Planning for the event started Monday night, when leaders from a range of groups gathered in a campus lecture hall. They included the Black Student Union, the Muslim Student Assn. and the Fearless Undocumented Association, which advocates for immigrants in the country illegally.
Other local and national activism groups also got involved, including some local labor organizations, Black Lives Matter and MoveOn.Org, which has endorsed Democratic candidate Bernie Sanders.
Nick Berning, communications director at MoveOn.Org, said his organization printed signs for the protesters and sent out an email blast to its members in the Chicago area inviting them to join.
Tess Raser, an organizer with Assata’s Daughters, a group of black women that has protested police violence, said her organization saw the protest as an opportunity to connect Trump’s racist rhetoric with institutional racism in Chicago.
The demonstration kicked off Friday afternoon, with a rally on campus where Muslim and Latino immigrant students spoke. Protesters then marched to the rally site carrying a banner that read: “Trump makes America hate. Our students make America great.”
While some protesters stayed outside, others went into the event, many of them concealing anti-Trump posters under their clothes.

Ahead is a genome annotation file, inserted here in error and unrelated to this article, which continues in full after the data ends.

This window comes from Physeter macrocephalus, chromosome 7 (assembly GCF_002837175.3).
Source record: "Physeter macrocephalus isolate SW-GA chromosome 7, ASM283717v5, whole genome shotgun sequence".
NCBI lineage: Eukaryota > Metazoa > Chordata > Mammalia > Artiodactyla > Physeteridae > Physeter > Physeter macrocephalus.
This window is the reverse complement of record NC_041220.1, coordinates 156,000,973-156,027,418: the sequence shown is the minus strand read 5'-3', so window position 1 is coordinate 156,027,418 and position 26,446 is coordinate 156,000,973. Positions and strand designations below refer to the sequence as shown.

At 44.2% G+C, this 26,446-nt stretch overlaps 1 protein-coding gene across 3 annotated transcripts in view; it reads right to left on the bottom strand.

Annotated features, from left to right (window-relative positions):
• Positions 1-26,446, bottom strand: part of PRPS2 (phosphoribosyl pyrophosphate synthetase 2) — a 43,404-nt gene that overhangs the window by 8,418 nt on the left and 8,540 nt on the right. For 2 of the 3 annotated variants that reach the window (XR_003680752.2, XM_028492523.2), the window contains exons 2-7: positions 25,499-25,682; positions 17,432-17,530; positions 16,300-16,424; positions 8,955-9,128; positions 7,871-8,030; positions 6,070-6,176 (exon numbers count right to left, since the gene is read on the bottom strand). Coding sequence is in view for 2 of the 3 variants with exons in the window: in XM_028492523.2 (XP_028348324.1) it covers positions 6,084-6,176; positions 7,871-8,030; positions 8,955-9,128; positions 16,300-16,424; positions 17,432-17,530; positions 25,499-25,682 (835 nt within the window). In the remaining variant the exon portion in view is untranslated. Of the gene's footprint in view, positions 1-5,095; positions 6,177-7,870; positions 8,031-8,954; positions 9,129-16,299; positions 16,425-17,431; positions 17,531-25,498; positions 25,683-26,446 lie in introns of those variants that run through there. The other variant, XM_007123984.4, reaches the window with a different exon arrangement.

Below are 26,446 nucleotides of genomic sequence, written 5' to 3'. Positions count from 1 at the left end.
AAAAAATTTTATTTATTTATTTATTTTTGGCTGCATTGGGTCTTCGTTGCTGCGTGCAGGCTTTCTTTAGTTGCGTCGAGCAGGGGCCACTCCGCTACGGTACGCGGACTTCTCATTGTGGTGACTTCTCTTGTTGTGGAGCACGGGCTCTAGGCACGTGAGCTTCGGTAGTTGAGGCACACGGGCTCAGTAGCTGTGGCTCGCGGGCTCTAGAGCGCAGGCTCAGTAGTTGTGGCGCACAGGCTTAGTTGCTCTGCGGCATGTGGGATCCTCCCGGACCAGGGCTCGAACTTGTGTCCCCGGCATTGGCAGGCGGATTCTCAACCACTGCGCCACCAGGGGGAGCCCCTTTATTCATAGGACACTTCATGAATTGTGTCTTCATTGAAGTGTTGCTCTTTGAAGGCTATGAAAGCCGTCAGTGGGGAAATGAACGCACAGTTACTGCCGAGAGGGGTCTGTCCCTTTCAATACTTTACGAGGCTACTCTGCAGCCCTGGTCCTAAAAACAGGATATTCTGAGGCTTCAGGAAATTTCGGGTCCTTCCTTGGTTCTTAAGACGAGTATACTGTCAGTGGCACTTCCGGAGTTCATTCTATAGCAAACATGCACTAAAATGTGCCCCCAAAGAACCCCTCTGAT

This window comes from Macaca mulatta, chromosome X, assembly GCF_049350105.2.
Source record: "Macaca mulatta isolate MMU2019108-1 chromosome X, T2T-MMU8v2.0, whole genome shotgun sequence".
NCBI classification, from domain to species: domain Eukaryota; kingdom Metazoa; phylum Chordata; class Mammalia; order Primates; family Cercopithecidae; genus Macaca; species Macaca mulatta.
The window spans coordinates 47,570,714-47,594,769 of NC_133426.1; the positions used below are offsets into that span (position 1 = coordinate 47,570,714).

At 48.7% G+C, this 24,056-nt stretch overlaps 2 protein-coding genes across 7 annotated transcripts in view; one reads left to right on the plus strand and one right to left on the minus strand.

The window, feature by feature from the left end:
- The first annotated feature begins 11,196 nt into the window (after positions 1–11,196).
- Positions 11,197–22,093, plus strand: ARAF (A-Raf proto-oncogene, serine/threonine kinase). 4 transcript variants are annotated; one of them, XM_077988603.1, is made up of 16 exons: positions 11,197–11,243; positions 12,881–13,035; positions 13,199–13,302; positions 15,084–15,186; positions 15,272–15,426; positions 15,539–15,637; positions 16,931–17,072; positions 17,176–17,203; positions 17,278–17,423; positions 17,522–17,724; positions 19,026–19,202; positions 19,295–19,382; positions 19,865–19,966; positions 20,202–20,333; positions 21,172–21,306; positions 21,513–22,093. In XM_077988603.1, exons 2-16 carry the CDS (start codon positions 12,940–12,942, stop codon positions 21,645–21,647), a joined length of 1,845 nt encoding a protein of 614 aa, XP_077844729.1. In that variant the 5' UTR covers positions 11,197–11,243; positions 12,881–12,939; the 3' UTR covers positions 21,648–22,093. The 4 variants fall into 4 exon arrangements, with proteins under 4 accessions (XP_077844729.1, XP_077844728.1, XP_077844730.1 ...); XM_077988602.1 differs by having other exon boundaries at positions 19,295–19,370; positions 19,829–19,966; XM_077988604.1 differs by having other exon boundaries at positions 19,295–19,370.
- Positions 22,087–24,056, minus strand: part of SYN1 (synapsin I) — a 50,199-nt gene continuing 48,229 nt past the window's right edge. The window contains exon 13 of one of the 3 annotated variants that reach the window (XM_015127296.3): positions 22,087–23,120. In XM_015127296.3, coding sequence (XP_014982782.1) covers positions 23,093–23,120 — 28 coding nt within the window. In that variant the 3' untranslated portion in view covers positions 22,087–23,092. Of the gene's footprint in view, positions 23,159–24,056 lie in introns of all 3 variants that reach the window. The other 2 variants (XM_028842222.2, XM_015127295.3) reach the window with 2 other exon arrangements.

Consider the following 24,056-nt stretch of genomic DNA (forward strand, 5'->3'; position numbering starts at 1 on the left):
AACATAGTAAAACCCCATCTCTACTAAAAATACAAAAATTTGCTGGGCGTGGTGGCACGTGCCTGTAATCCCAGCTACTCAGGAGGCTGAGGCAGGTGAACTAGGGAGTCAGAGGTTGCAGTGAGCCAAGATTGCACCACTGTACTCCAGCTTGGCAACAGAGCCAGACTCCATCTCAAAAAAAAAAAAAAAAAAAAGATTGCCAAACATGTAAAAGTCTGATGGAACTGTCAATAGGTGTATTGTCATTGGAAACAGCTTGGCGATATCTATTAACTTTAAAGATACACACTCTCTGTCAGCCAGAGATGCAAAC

When Trump officials announced that the candidate wouldn’t be appearing because of security concerns, the crowd erupted, said B. Loewe, an organizer with a Latino group called Mijente, who was present at the rally. Trump supporters were angry, he said, and protesters were celebrating.
Some protesters chanted, “We stopped Trump,” he said, while others sang the lyrics to a Kendrick Lamar song, “We Gon’ Be Alright,” that has become an anthem of the Black Lives Matter movement.
Others in the crowd yelled slogans in support of Democratic presidential candidate Bernie Sanders.
Organizers of the demonstration and Sanders said Saturday that the protest was not in any way officially affiliated with his campaign, despite claims from Trump on Twitter that it was “Clinton and Sanders people who disrupted my rally.”
“As is the case virtually every day, Donald Trump is showing the American people that he is a pathological liar,” Sanders said in a statement. “Obviously, while I appreciate that we had supporters at Trump’s rally in Chicago, our campaign did not organize the protests.”
Bernie, in exactly what sense are you using the word “appreciate?”
On Saturday, as Trump held more rallies across the Midwest, activists in Chicago and around the country were talking about what comes next.
Tia Oso, national coordinator for Black Alliance for Just Immigration, which works with Black Lives Matter activists, said protests of Trump rallies “will most certainly” continue in the months ahead.
“Without disruption there is no progress,” she said.
In parts of the world where many UIC students come from, university campuses are traditionally Safe Spaces — i.e., lawless sanctuaries closed off to the police. For example, when Fidel Castro was a student activist at the U. of Havana, he would venture off campus to commit crimes and then roar back to the college, where the police weren’t allowed to follow him. This helped make life in Havana vibrant. This Latin American tradition hasn’t spread explicitly to the U.S. yet, but Safe Spaces is a harbinger of this.